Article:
Ivanka Trump

Women Who Work: Moving Beyond Ivanka Trump, Sheryl Sandberg, and Corporate Feminism

Ivanka Trump has been capitalizing on the feminist movement to sell overpriced purses since she launched her “Women Who Work” website in 2013. The site sets out to profile the “modern working woman” and features well-dressed executives of boutique tech and beauty companies.

Conspicuously absent: the domestic workers who clean Ivanka’s home, dress her kids, and make her carefully curated Instagram image of a high-flying working mom possible.

Most low-wage workers in America are women. You won’t see their faces on Ivanka Trump’s #WomenWhoWork campaign, but millions of working American women live in or near poverty, pulling long hours at draining jobs with few benefits, all to make rents that won’t stop rising for wages that haven’t budged since the 1970s. Women are the working class, and they need more than shallow, depoliticized, hashtag brand feminism.

That’s why Feministing is launching our own version of #WomenWhoWork: a new series examining the political choices that trap women workers in vicious cycles of economic instability — and the progressive policy some states are trying to fix it.

We’ll be writing about the workers who can’t take a day off when their kids get sick, or to get an order of protection when their partners abuse them. The retail workers who get their shift schedule less than 24 hours in advance, making it impossible to go to night school or plan childcare. The women whose wages are stagnant, while the economy grows and the gains go overwhelmingly to the top 0.1 percent.

Working(-class) women aren’t just conveniently left out of Ivanka Trump’s lifestyle brand; they’re left behind by her politics. Trump bills herself as an advocate for women and families and has even proposed her own version of an affordable childcare plan. Her plan is perversely stacked in favor of the rich: 70% of the benefits would go to families making $100,000 or more.

How did feminism get to a place where Ivanka Trump can claim the movement’s mantle? Corporate “feminists” have long been promoting a twisted, exclusionary version of feminism. Take Sheryl Sandberg, the COO of Facebook, whose book urging women to #LeanIn received glowing plaudits from elite reviewers. Sandberg earned her feminist street cred by calling on women to start “Lean In circles” to share tips for career success – but when she spoke at Harvard’s commencement in 2014, she refused to meet with domestic workers who were fighting Harvard to form a union. Or take Miki Agrawal, CEO of Thinx, the period panties with the provocative, sex-positive subway ads. Turns out that while Agrawal was raking in money on her feminist #brand, she was being sued for sexually harassing her employees. Nasty Gal founder Sophia Amoruso wrote self-help book titled #Girlboss… not long before her company was sued for pregnancy discrimination.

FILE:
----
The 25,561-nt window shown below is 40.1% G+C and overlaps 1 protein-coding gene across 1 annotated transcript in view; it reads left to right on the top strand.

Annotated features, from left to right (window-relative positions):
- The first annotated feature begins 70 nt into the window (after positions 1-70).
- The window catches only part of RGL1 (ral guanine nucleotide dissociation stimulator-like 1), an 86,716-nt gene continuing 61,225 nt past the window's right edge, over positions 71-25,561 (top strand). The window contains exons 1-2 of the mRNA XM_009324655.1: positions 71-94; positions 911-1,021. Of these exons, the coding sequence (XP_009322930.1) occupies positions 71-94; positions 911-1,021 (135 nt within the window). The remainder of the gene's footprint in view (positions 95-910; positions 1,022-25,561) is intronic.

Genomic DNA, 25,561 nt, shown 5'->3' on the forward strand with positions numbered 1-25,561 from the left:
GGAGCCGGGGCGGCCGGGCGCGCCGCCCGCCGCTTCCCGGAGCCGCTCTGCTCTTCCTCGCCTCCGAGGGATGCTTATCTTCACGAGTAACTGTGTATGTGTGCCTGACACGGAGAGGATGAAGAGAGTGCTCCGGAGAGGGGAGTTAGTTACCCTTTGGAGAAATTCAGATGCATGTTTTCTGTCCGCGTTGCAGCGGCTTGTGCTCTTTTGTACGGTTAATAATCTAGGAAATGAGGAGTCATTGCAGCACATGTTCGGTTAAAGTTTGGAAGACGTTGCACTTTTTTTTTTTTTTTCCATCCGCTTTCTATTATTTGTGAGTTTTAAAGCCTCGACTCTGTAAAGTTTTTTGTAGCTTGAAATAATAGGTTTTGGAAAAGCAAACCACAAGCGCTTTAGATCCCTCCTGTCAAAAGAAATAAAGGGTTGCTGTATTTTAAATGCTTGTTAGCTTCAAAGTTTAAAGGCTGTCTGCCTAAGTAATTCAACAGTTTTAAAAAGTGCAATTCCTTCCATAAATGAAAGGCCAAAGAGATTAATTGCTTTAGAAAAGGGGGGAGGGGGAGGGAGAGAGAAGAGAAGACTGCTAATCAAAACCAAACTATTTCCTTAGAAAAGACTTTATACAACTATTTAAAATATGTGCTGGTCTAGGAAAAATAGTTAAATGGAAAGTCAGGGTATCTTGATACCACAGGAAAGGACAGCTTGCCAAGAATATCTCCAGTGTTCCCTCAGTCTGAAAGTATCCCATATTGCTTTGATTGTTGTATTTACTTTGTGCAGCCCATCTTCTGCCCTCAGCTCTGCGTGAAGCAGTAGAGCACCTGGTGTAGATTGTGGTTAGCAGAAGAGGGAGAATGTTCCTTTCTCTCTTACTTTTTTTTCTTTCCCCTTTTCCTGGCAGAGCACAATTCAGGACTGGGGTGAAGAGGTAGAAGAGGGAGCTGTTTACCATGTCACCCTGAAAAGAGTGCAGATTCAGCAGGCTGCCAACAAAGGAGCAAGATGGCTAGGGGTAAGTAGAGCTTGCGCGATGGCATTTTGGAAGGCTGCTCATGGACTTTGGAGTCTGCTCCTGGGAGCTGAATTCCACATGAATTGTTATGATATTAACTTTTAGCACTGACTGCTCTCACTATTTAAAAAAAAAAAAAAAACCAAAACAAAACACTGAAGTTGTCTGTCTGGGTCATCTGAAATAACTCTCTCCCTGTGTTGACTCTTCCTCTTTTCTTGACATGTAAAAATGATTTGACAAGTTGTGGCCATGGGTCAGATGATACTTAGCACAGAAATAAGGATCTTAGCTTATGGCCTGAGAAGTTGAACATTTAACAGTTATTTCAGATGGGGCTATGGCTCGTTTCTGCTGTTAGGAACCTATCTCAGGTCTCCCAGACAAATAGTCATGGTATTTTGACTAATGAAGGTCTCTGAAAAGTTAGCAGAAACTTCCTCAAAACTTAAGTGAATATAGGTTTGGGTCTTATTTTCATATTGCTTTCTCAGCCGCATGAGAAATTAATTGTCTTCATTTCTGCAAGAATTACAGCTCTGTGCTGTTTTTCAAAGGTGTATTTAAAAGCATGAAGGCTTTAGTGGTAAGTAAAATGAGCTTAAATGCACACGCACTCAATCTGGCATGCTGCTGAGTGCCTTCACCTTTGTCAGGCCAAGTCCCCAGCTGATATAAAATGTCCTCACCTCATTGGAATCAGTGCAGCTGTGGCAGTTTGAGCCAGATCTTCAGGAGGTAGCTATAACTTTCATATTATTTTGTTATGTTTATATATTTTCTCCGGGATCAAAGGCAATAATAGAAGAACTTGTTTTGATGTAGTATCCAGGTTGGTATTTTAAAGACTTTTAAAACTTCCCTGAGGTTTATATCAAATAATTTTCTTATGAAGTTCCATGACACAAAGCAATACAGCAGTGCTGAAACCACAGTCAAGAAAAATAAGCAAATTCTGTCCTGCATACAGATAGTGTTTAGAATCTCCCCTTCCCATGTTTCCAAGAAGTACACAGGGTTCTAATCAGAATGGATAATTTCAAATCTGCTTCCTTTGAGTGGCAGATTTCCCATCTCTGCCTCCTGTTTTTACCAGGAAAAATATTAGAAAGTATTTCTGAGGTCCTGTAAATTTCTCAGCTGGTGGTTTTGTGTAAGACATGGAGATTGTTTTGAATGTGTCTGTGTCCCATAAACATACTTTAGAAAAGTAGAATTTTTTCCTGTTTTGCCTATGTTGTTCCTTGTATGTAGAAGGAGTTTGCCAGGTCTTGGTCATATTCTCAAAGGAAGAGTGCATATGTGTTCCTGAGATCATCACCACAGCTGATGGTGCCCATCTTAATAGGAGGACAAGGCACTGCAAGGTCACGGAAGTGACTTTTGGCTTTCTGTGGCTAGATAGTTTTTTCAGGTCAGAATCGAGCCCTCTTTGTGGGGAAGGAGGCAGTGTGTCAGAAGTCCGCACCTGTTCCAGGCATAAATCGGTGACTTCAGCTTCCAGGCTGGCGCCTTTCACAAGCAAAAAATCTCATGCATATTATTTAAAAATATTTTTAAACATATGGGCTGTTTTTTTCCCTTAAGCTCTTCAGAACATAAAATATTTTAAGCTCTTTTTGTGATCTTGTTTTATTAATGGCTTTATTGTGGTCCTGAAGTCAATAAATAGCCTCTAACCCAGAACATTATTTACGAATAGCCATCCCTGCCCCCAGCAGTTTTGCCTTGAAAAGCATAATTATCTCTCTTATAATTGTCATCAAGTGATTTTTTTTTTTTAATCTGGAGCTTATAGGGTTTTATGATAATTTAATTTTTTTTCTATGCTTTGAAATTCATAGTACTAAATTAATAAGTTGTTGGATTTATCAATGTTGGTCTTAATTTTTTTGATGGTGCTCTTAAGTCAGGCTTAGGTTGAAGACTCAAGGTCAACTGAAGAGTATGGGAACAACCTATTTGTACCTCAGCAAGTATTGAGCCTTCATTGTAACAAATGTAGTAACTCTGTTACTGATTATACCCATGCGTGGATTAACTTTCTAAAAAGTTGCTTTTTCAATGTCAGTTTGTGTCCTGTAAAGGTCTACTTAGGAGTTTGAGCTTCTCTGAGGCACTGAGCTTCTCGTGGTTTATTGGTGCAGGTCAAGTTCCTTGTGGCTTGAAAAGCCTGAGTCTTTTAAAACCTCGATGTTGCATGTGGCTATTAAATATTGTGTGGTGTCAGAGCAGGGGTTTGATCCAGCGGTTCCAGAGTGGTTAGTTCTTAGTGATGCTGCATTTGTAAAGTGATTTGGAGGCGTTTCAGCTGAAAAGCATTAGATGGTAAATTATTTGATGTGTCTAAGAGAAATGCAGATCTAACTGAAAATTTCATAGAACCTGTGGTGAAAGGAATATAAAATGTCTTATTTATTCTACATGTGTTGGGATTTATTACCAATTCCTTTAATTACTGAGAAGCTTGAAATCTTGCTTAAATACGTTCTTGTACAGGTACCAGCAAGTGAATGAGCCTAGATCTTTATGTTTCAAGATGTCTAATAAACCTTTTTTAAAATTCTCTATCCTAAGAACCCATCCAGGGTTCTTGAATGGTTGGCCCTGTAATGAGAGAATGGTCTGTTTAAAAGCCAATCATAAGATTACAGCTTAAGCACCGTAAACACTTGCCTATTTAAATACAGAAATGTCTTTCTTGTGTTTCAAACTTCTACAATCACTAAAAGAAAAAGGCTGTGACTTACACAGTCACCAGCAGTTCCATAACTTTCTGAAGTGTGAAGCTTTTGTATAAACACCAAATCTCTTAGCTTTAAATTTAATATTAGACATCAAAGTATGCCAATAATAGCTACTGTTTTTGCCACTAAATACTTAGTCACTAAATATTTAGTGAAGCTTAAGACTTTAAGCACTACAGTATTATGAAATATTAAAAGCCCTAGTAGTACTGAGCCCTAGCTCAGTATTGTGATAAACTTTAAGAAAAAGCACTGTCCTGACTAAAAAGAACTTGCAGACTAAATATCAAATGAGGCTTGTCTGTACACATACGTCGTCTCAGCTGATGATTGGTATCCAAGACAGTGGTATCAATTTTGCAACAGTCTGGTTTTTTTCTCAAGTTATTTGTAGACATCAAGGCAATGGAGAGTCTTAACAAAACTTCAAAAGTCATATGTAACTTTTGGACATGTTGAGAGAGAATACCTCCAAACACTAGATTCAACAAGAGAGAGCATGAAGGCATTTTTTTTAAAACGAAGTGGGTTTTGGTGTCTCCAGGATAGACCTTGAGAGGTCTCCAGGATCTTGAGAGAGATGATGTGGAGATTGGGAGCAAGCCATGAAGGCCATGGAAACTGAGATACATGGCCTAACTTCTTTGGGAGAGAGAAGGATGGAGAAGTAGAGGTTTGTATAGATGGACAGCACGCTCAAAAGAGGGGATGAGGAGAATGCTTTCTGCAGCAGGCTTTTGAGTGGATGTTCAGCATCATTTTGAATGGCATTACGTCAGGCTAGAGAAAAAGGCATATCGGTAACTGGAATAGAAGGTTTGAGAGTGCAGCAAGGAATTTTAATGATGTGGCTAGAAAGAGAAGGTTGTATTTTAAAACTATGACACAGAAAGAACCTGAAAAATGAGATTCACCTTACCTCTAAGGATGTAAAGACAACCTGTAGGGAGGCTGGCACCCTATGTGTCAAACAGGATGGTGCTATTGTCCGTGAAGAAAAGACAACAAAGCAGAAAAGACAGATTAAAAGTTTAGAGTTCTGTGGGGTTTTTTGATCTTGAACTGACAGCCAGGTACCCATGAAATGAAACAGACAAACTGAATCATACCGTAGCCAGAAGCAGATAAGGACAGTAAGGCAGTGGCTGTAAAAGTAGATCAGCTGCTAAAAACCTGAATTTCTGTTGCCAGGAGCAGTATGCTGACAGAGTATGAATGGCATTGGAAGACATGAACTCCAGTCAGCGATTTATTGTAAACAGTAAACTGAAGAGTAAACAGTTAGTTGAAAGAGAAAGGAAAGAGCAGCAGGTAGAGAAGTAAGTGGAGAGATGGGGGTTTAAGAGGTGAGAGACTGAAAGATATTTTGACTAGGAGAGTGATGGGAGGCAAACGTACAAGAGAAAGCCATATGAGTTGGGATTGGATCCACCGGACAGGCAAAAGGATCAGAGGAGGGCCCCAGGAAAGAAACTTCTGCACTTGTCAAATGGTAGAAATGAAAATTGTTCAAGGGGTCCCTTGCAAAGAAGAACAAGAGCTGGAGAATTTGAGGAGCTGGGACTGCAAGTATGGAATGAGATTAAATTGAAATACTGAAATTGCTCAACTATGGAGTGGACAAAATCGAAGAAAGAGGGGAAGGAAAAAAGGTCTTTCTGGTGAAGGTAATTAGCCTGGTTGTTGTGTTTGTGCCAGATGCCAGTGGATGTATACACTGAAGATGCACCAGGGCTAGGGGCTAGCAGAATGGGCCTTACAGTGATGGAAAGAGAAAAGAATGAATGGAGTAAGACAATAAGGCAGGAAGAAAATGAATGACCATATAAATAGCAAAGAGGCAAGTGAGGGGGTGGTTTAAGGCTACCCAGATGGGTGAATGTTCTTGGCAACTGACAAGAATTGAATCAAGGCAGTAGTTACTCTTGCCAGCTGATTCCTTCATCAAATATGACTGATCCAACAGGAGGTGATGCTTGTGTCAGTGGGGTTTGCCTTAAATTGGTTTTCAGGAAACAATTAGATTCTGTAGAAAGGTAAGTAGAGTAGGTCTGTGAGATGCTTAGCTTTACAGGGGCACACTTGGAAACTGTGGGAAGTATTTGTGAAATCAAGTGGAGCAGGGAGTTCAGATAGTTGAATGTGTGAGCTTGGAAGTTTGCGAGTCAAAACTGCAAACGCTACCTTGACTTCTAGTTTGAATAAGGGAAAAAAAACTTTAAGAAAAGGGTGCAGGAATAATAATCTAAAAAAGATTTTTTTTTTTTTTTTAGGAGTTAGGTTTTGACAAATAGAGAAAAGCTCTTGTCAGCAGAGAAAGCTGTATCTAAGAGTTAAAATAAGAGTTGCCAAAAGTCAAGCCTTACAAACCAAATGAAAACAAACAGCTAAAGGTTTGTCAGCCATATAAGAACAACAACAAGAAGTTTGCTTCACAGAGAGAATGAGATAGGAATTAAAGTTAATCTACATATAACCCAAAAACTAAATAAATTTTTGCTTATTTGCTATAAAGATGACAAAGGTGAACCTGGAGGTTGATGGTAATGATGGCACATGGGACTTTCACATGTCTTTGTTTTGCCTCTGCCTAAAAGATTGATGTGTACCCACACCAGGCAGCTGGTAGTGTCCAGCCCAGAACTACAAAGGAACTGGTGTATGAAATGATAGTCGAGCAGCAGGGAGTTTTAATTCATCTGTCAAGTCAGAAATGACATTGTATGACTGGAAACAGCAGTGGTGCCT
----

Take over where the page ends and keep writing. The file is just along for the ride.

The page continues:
Turns out that our Fempowerment CEOs aren’t all that empowering for the women who work for them. These women are corporate icons, not feminist ones. As we’ve written on the site before, when we conflate the two, we’re left with an impoverished politics that prioritizes helping a few lucky (wealthy, predominantly white) women run a twisted system, rather than overturning the structures that keep the vast majority of us down.

Follow our series with the #WomenWhoWork.

Image Credit: Bloomberg.

Sejal Singh is a columnist at Feministing, where she writes about educational equity, labor, and reproductive justice. Sejal is a Policy and Advocacy Coordinator for Know Your IX, a national campaign to end gender-based violence in schools, where she has led several state and federal campaigns for student survivors' civil rights. In the past, Sejal led LGBT rights campaigns for the Center for American Progress. Today, she is a student at Harvard Law School and a frequent speaker on LGBTQ rights and civil rights in schools.

Sejal Singh is a law student and columnist at Feministing, writing about educational equity, labor, and reproductive justice.

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